Should the DoD Go Marching-in? US Innovation Leadership & DoD IP Rights

A old fashioned patent drawing for a flying machine

Ebony Christian examines the potential role of the Bayh-Dole Act in national security-related technological innovation and IP rights with a focus on the Department of Defense’s (DoD) interest in leveraging private-sector technology.

Christian prefaces her discussion with an emphasis on the need for the United States to stay ahead of its adversaries to preserve its competitive military advantage in technology, as well as a review of the Bayh-Dole Act in the context of the National Institutes of Health.

Christian argues march-in rights are an avenue to combat harmful monopolies and abusive practices, yet ultimately they would have undesirable side effects for DoD. Instead, Christian discusses other proposals for boosting innovation and attracting private-sector partners, including streamlining intellectual property (IP) acquisition, extending other transaction authority (OTA), improving the iEdison database, public-private partnerships, and agency-funded venture capital.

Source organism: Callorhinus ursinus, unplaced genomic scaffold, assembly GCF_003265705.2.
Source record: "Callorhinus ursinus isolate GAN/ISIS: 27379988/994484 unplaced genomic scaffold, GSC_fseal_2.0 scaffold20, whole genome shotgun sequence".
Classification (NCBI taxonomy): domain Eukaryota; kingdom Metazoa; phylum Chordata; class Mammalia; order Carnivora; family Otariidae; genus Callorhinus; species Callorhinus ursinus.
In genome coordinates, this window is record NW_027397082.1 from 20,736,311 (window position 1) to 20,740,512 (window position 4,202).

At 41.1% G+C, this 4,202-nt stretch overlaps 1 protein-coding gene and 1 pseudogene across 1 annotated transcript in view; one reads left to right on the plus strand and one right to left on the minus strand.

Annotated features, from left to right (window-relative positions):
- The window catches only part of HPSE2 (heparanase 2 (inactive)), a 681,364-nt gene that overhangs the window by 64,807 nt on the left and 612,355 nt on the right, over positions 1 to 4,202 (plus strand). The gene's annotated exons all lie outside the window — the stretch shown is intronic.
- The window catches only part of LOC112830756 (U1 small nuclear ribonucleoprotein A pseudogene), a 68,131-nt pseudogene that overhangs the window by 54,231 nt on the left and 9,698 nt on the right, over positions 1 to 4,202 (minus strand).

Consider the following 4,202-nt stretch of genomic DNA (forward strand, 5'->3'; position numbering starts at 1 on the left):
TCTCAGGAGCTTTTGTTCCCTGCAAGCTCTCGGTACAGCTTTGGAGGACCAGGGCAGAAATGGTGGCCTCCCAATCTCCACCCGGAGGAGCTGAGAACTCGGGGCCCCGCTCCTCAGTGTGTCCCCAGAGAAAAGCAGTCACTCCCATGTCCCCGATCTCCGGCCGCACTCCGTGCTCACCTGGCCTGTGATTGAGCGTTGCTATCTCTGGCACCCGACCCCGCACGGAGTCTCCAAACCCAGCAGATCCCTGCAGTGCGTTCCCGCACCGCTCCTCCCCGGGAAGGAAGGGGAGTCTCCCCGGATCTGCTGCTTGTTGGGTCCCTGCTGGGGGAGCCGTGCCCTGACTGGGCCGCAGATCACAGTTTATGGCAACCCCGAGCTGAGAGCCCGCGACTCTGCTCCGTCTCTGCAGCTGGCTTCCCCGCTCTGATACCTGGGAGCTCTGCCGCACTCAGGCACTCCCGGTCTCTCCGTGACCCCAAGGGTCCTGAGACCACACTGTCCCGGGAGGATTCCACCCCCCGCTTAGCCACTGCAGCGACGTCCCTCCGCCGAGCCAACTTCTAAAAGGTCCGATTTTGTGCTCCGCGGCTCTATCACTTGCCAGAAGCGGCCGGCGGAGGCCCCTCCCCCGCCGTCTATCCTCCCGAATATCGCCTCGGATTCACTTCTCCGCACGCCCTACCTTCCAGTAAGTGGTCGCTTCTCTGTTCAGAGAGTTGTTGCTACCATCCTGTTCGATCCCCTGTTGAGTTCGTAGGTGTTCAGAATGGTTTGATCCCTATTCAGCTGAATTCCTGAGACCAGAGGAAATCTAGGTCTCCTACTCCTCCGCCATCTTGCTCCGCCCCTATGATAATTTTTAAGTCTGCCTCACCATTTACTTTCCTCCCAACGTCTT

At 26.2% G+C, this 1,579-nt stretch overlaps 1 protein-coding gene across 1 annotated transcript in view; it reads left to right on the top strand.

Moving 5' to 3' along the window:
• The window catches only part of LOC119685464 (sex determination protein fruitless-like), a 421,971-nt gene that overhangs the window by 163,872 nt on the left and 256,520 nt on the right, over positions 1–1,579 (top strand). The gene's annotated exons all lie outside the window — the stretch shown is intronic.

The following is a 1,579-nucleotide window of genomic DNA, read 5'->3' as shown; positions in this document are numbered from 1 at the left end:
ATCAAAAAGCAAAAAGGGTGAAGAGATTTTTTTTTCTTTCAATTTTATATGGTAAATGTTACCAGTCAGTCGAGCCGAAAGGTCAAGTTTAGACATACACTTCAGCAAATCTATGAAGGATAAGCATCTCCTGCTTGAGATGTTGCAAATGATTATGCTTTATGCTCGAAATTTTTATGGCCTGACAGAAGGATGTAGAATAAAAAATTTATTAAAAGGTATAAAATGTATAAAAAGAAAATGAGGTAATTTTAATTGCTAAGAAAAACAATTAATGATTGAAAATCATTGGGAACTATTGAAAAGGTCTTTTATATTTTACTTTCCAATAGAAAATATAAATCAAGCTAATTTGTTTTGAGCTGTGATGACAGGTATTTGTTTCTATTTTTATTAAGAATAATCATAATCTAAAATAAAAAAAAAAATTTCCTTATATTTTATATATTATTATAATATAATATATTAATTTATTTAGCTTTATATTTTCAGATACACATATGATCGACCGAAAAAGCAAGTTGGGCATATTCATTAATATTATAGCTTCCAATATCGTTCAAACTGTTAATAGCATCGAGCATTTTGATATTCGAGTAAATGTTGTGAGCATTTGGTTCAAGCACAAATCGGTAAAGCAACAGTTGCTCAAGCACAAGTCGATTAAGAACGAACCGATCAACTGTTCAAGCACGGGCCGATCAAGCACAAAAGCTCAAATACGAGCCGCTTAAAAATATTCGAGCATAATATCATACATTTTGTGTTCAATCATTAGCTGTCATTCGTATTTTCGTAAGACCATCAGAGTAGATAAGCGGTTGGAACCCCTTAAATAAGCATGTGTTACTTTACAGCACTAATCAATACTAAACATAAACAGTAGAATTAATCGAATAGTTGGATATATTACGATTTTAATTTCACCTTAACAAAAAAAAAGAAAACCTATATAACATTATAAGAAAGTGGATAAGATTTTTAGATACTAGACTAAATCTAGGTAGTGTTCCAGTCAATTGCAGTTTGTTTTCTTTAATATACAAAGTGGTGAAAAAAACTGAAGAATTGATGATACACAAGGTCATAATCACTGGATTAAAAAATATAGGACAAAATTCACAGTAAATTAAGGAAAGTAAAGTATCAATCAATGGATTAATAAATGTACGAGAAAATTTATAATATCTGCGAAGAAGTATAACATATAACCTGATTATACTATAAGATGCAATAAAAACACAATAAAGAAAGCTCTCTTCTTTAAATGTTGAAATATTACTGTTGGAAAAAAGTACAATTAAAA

By Ebony Christian

J.D. at Georgetown University Law Center, 2025; Master of Science in Software Engineering from the University of Maryland Global Campus, 2019; and Bachelor of Science in Aerospace Engineering from Texas A&M University, 2013. The author has worked in the aerospace and defense industry for a number of years, and the views of the author do not represent the views of the Department of Defense or the Defense Advanced Research Projects Agency.

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